About the time of the festival where you realize how much quality sleep you haven’t gotten over the past 48 hours, how much carb-loading you’ve done in the name of trudging to that next stage, how badly you calculated your water/hard alcohol balance and consequently will spend the first half of the work week with your office door closed. Reduced to watching the amazing Kamasi Washington and his sprawling backup group under the beer garden tent while grubbing down another order of crab fries – all that gourmet cuisine this year and go fuck right the hell off – was not ideal, but the peak temperatures of the weekend necessitated it. It also made Washington’s loose set even more impressive, crowding turntablists next to saxophonists and drummers and even Washington’s father on flute on the Outdoor Stage with a setlist that seemed like it could go anywhere, and usually did.
I skipped between the Gobi and Mojave tents for the next hour, taking in sets from Tennessee tongue-lasher Meg Myers, who accurately conveyed her man-eating persona live but who’s voice fell a bit flat at times, and Joywave. That latter band, who played to a surprisingly full Mojave (likely on the strength of single “Tongues”’ placement in that cellular commercial), should be a hit, but frontman Daniel Armbruster’s vocals come and go, and his asshole-hipster shtick comes off as more manufactured than genuinely funny in a festival setting. “Destruction” is still a jam, though.
Best electronic set of the day belonged to Los Angeles producer TOKiMONSTA, who had stagehands giving out her trademark bunny mask to as much of the audience as they could beforehand. The LA Weekly called TOKiMONSTA’s set at the Do LaB last year the best of the fest; while I didn’t catch her last year, it was the least Goldenvoice could do to move her up to the massive Sahara screen. She didn’t disappoint, bringing out Anderson .Paak and, later, MNDR for their duet “Go With It.” While TOKiMONSTA is synonymous with the Los Angeles beat scene and Brainfeeder, she knew her audience, and the sound system she was in control of: her set was heavy with hip-hop, interspersed with some trap and the kind of rattling bass music you come to expect in the Sahara. Best of all, she looked like she was having the time of her life, providing the kind of energy that is too often lost behind faceless decks and bland DJs seeking only drop after drop.
Speaking of Anderson .Paak and the Free Nationals, his set certainly had the most unexpected guest turn of the weekend when T.I. came out to perform on “Come Down” and then dropped “Bring Em Out” and “About the Money.” Gary Clark Jr. (performing on Saturday) also stopped by to lend some fiery guitar solos midway through the set. If it sounds like a cluttered list it’s because it was, but it worked beautifully: .Paak jumping from razor-sharp funk to thudding bass music to murky, soulful grooves to goddamn acid rock like a veteran of decades of shows, the Free Nationals as on top of his shape shifting music more than any other band I saw all weekend. .Paak going behind the drum set himself, and then proceeding to play it better than most anyone that weekend, was the rapper’s equivalent of a mic drop.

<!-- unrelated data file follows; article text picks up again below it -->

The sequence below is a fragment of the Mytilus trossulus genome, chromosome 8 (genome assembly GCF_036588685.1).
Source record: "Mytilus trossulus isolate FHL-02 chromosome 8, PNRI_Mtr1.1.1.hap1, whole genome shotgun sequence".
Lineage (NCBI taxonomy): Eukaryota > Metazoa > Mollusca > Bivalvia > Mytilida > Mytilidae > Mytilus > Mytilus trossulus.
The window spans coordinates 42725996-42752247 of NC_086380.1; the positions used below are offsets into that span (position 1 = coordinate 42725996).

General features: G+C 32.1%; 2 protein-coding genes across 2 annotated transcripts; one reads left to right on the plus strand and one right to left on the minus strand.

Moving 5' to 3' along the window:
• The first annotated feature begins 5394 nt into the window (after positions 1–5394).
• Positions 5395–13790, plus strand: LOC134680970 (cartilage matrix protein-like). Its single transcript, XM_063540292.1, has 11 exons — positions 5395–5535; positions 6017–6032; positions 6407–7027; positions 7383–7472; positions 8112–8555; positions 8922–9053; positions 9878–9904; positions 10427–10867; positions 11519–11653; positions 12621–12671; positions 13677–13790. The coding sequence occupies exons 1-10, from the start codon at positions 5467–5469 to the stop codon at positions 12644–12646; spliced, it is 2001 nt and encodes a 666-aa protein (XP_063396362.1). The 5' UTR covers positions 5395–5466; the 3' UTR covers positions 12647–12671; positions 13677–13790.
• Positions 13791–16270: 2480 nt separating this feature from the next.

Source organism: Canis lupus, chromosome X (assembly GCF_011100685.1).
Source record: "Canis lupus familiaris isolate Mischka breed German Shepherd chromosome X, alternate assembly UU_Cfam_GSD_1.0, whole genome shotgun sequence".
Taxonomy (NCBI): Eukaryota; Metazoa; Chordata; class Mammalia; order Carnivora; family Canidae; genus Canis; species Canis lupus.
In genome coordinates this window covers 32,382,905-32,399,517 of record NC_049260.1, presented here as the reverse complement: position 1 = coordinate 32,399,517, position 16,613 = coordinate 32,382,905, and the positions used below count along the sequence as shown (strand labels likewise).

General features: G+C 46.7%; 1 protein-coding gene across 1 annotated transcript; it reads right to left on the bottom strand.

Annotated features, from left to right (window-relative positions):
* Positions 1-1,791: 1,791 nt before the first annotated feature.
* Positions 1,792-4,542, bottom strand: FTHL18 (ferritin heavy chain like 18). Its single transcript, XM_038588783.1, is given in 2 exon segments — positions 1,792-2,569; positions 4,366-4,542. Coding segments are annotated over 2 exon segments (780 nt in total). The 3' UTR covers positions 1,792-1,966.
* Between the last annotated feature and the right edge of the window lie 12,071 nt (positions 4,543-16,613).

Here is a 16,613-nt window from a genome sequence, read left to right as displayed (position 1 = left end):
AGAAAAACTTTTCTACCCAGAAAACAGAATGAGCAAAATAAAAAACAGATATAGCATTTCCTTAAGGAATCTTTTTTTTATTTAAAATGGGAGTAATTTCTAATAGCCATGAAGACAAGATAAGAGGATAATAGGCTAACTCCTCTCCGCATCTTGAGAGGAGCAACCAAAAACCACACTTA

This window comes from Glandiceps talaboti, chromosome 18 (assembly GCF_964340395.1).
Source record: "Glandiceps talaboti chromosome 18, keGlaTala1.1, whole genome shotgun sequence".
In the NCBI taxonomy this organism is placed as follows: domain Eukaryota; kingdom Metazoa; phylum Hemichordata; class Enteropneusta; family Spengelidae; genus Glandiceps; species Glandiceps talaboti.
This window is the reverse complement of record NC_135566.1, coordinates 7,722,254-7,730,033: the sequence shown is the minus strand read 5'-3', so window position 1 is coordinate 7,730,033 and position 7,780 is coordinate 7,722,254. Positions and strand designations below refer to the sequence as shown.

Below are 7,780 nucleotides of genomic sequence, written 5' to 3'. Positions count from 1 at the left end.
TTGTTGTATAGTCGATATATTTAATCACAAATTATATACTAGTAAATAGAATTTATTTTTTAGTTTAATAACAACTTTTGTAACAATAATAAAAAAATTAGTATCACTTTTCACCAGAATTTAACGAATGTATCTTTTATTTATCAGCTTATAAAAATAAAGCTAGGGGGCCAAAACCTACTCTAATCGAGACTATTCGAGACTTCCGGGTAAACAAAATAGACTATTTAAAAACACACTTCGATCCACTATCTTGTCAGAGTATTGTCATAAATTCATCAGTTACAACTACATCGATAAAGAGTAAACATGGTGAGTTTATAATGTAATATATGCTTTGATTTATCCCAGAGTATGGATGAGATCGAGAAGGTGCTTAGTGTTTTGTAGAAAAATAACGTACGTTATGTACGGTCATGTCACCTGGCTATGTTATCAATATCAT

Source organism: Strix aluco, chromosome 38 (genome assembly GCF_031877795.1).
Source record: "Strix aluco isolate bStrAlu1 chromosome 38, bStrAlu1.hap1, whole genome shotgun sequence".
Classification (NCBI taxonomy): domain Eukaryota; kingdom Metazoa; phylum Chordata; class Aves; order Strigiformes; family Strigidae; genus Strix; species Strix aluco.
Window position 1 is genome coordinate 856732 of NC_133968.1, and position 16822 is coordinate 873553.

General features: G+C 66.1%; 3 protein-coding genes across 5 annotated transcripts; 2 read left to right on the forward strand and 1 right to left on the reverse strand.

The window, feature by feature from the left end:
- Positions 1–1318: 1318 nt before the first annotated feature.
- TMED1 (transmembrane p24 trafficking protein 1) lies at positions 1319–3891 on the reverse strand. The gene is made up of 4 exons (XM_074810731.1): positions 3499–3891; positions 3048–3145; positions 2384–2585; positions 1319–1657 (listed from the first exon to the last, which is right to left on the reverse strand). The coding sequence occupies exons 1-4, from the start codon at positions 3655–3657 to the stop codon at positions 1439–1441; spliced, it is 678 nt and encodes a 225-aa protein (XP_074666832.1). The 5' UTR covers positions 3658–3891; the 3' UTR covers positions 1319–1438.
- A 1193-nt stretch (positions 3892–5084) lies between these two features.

I definitely didn’t regret missing most of Beach House to check out .Paak. I long ago decided Beach House live, particularly in a festival environment, is just not my cup of tea, too often boring and drawn out, missing the kind of studio details you can hear with a good pair of headphones. More impressive was Melody’s Echo Chamber, the project by former Kevin Parker flame Melody Prochet. Her material can tend to sound a bit derivative – think Apocalypse Dreams with a French vocalist – but, like Tame Impala, it translates well live. Prochet herself has grown more confident live since her debut came out in 2012. The long wait for her sophomore record has stretched out interminably since “Shirim” was released as a single in 2014, but this spate of strong live performances makes me hopeful she can recover from the brutal kiss-off that was Currents.
Rather than follow the army of Hawaiian-shirted and tall sock adorned bros heading over to Flume and then the headliner, I closed out the festival in the Mojave, my legs at this point little more than rubber bands. Miike Snow got me to stand, though – while iii is certainly the weakest album of their career, this is a group with significant festival experience (they’ve previously played Coachella twice) and know where their bread is buttered. Those iii songs that they did play – “My Trigger,” “Genghis Khan,” “The Heart of Me,” and “Heart Is Full” – were the ones that could reasonably lay claim to standing up next to a song like “Cult Logic” or “Paddling Out” and not be utterly embarrassed. In the case of “Heart Is Full,” switching gears to the Mark Ronson remix was a solid choice, and the band’s habit of experimenting with each song’s layout – stretching them like taffy or emphasizing their dynamic range, as on the funereal opening to “Silvia” – paid dividends for a crowd that was eating from the palm of their hands. The 8-minute long version of “Animal” they closed with was pure fan service, building up and collapsing in on the group’s most indelible hook over and over again before exploding into the loudest (and most visually stunning) celebration of the band’s aesthetic I’ve ever seen.